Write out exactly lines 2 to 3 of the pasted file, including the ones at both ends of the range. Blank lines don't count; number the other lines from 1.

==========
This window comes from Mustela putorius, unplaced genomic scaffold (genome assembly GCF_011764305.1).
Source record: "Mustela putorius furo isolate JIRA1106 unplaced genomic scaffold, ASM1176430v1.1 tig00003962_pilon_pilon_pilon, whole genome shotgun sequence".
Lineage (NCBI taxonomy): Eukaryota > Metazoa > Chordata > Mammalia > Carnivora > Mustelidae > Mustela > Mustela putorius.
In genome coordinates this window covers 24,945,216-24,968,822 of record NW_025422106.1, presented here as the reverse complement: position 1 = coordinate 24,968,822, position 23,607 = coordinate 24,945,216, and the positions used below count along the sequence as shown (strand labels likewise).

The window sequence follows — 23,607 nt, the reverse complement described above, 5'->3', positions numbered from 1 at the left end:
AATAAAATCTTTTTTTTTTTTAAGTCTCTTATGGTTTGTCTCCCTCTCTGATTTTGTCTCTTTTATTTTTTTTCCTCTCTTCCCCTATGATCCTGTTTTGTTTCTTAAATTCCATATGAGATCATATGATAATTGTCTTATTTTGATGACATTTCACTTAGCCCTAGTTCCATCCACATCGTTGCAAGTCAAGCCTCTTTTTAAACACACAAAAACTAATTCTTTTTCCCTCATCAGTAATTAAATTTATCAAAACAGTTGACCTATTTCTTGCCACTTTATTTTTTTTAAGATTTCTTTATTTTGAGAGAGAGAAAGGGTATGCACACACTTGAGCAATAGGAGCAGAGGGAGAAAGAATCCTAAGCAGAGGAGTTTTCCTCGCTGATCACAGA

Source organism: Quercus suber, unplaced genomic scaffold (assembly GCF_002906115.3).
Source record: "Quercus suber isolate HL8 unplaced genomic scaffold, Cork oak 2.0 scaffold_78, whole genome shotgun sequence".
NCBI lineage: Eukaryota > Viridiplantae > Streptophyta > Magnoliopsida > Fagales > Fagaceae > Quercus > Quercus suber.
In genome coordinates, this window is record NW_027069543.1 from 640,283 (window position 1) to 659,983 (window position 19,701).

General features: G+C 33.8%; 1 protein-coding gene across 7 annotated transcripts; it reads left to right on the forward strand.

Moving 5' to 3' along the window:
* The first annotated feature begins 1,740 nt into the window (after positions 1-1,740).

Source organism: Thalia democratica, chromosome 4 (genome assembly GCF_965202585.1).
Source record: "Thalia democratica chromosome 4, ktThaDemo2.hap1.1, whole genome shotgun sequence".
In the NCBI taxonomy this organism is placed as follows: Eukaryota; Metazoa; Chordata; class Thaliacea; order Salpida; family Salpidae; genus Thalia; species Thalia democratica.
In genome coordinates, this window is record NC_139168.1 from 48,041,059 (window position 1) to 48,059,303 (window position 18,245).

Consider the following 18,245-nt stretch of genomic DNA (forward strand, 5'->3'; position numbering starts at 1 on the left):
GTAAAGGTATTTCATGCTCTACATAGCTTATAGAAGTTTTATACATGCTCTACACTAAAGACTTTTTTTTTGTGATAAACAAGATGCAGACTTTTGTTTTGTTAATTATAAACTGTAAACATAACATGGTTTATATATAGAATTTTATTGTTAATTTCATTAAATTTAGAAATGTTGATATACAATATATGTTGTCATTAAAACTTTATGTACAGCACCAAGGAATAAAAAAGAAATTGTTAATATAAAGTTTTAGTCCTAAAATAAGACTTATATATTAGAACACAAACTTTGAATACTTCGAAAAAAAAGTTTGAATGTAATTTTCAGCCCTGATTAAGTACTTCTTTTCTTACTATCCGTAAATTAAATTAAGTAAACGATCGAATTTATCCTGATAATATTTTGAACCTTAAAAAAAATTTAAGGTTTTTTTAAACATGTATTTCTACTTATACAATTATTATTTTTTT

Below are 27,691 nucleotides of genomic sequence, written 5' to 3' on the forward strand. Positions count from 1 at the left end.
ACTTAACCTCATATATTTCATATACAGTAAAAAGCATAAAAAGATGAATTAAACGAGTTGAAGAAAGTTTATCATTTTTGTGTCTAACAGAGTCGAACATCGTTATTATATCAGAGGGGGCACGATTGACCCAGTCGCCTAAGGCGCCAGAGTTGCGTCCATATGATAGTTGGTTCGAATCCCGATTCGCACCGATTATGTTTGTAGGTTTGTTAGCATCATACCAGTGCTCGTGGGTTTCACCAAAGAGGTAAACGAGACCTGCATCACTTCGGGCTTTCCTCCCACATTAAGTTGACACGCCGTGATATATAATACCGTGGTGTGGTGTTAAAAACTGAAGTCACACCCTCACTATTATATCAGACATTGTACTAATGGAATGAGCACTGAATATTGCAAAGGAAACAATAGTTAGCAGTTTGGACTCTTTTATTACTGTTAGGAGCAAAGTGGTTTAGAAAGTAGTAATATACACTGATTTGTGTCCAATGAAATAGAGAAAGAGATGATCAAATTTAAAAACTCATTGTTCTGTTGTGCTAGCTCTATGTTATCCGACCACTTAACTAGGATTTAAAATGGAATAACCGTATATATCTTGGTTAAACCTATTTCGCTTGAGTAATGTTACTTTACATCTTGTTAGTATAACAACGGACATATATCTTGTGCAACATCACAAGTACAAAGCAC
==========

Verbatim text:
Source record: "Mustela putorius furo isolate JIRA1106 unplaced genomic scaffold, ASM1176430v1.1 tig00003962_pilon_pilon_pilon, whole genome shotgun sequence".
Lineage (NCBI taxonomy): Eukaryota > Metazoa > Chordata > Mammalia > Carnivora > Mustelidae > Mustela > Mustela putorius.